The National Institute on Alcohol Abuse and Alcoholism announced this week $2.5 million in funding for research into biomarkers to detect alcohol use and abuse and related organ damage.
The funding consists of $2 million in Small Business Innovation Research grants and $500,000 in Small Business Technology Transfer grants and will support high-throughput screening efforts to discover biomarker signatures useful for diagnostic and monitoring purposes, Kathy Jung, program director in the division of metabolism and health effects at the NIAAA, told ProteoMonitor.
With alcohol abuse in the US costing an estimated $170 million per year and alcohol-related events figuring in between 20 and 40 percent of hospital admissions and roughly 80,000 US deaths annually, alcohol-related biomarkers have a variety of potential uses, Jung said. These include forensic applications, monitoring usage in parolees and other restricted populations, and the early detection of alcohol-related organ damage.
While there are several alcohol-related biomarkers currently in use, including protein markers like serum glutamic oxaloacetic transaminase and carbohydrate-deficient transferrin, "there isn't any single test that's accurate enough and reproducible enough," Jung said, observing that current tests are only 60 to 70 percent specific.
The program RFA calls for the development of "biomarkers of cumulative alcohol consumption; biomarkers that distinguish between binge drinking, moderate drinking, and chronic drinking; biomarkers that distinguish relapse from previous alcohol consumption; biomarkers of alcohol-induced tissue damage, including brain damage, alcoholic liver disease (ALD), pancreatitis, immune disorders, cancer, cardiomyopathy, fetal abnormalities, and other tissue damage; and biomarkers to serve as trait markers of alcohol use disorder phenotypes."
The hope, Jung noted, is that by developing panels of biomarkers, as opposed to the single-marker tests currently available, researchers will achieve improved sensitivity and specificity.
"The theory is that alcohol consumption will affect physiology in a fairly complicated way and change the expression of enough proteins in different parts of metabolism predictably," she said.
The grants are not explicitly for protein biomarker work, Jung noted, "but proteomics is obviously one of the more likely [approaches] to succeed."
This March, researchers at the Penn State College of Medicine published a study in Biological Psychiatry in which they identified a panel of 17 plasma proteins capable of distinguishing between heavy alcohol use, normal alcohol use, and no alcohol use in cynomolgus monkeys.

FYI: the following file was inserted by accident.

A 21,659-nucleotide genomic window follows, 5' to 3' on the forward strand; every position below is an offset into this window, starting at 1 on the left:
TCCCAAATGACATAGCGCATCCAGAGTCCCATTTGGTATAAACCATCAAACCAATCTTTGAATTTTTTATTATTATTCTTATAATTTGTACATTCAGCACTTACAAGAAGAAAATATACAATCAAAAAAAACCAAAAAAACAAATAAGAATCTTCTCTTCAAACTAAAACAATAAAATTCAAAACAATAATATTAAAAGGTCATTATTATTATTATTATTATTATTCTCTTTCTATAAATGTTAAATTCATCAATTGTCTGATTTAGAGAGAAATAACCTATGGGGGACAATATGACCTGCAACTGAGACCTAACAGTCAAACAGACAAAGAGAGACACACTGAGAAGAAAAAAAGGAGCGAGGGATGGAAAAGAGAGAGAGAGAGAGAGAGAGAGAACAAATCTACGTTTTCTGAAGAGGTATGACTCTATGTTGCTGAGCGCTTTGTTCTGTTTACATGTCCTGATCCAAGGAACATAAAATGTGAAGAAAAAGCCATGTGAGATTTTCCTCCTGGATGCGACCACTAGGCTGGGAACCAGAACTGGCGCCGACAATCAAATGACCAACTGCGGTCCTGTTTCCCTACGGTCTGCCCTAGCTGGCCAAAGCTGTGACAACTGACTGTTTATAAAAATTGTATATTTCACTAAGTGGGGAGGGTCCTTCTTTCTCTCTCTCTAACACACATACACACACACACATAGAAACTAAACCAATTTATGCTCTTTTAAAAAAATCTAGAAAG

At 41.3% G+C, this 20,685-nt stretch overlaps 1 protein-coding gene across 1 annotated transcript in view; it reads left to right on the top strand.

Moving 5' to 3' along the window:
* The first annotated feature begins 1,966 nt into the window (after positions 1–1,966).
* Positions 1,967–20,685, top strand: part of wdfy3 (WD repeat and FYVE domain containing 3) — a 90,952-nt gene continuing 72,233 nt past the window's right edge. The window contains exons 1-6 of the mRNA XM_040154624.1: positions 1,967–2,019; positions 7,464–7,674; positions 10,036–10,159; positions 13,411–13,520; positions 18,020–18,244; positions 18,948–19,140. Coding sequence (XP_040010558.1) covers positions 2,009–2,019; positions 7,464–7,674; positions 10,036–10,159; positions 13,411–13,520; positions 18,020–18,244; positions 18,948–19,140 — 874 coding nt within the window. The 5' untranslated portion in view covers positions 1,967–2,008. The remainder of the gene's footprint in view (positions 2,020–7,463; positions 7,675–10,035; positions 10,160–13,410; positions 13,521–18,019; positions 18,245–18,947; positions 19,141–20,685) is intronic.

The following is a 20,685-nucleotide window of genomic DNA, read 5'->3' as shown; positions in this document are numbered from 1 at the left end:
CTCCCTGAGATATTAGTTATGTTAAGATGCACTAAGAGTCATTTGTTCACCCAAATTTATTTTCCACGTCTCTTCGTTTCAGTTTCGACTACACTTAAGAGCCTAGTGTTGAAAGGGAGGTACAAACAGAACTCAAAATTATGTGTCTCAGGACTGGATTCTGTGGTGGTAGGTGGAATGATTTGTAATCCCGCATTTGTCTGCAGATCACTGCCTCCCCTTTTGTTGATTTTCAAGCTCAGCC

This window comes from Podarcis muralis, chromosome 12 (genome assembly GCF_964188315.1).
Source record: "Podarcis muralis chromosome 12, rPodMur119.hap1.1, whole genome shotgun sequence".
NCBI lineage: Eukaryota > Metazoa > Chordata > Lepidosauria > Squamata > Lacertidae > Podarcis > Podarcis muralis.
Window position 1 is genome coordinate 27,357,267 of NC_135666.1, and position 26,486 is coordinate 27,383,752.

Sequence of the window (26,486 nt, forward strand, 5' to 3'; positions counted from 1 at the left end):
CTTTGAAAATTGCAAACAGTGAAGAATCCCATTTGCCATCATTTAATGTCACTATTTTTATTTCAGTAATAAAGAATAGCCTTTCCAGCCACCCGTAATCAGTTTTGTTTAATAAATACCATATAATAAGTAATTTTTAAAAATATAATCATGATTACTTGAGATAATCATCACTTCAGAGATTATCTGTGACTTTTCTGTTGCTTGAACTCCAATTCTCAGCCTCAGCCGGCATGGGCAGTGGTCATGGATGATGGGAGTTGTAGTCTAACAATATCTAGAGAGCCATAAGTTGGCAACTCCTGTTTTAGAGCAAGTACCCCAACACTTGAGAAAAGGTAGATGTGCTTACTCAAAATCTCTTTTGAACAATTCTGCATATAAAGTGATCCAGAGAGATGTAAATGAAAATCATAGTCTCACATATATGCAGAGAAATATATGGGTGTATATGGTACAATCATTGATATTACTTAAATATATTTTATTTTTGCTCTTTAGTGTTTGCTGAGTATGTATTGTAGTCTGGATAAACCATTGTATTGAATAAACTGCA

Such a panel has a number of potential applications, Kent Vrana, chair of the pharmacology department at the Penn State College of Medicine and an author on the paper, told ProteoMonitor.
"Let's say you were under some judicial order not to drink," he said. "You'd love to have a test that asked, 'Have you had anything to drink in the last couple of weeks?' Or, for instance, for the folks who drive planes or are in active duty military, it might be nice to know if someone has been abusively drinking for some time."
Such a test could also be useful in "routine clinical settings," William Freeman, director of the functional genomics core at the Penn State College of Medicine and another of the paper's authors, told ProteoMonitor.
"The results come back and suggest that you're drinking a whole lot. It would allow physicians to use it as a way to start the conversation – 'Do you want to talk about this, would you like to see a specialist, talk to a psychologist?'"
The next step for the panel – for which the researchers have filed a provisional patent – is validating it in humans, Vrana said. The team has roughly 2,500 human samples available for analysis, and is working with investigators in Finland, at Yale University, and at San Francisco's Ernest Gallo Clinic and Research Center on the study.
He said that he and Freeman will likely pursue a partnership with a small business that will allow them access to the NIAAA program through the STTR initiative, which pairs private firms with academic collaborators.
By issuing the funding as SBIR and STTR grants, which are aimed primarily at private industry, the NIAAA is trying to move alcohol biomarker work out of academia and into a more applied setting, he suggested.
"What [NIAAA] is trying to do is to use the SBIR and STTR mechanisms to try to bridge that gap where so many things disappear," he said. "[Taking] discoveries that are made in academia and translating them and turning them into a product that's used in a clinic."
"It's a valuable mechanism to provide resources to incentivize us to build new partnerships that we hadn't previously had," Freeman said.
The RFA is "open to insights and progress at any stage along the biomarker development pipeline," Jung said, but she noted that due to the relative newness of the field, "anything that's going to have to do with a proteomic profile is most likely going to be toward the discovery end of the pipeline."
Researchers, not the NIAAA, will be providing samples for the work, and there will be "a fair amount of latitude by the applicants to design the experiments as they'd like based on whatever samples they have available," Jung said, adding that, while the initiative currently consists of only the single RFA, participants whose work shows progress will be eligible to reapply for additional funding in future stages of the program.
"In the very later stages of the biomarker pipeline, ultimately it gets into clinical [validation], and we'll have to involve larger companies," she said. "That really remains to be worked out."